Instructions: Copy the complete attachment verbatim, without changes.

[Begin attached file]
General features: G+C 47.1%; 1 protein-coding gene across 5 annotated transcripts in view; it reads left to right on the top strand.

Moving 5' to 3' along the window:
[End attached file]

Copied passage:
General features: G+C 47.1%; 1 protein-coding gene across 5 annotated transcripts in view; it reads left to right on the top strand.

Moving 5' to 3' along the window: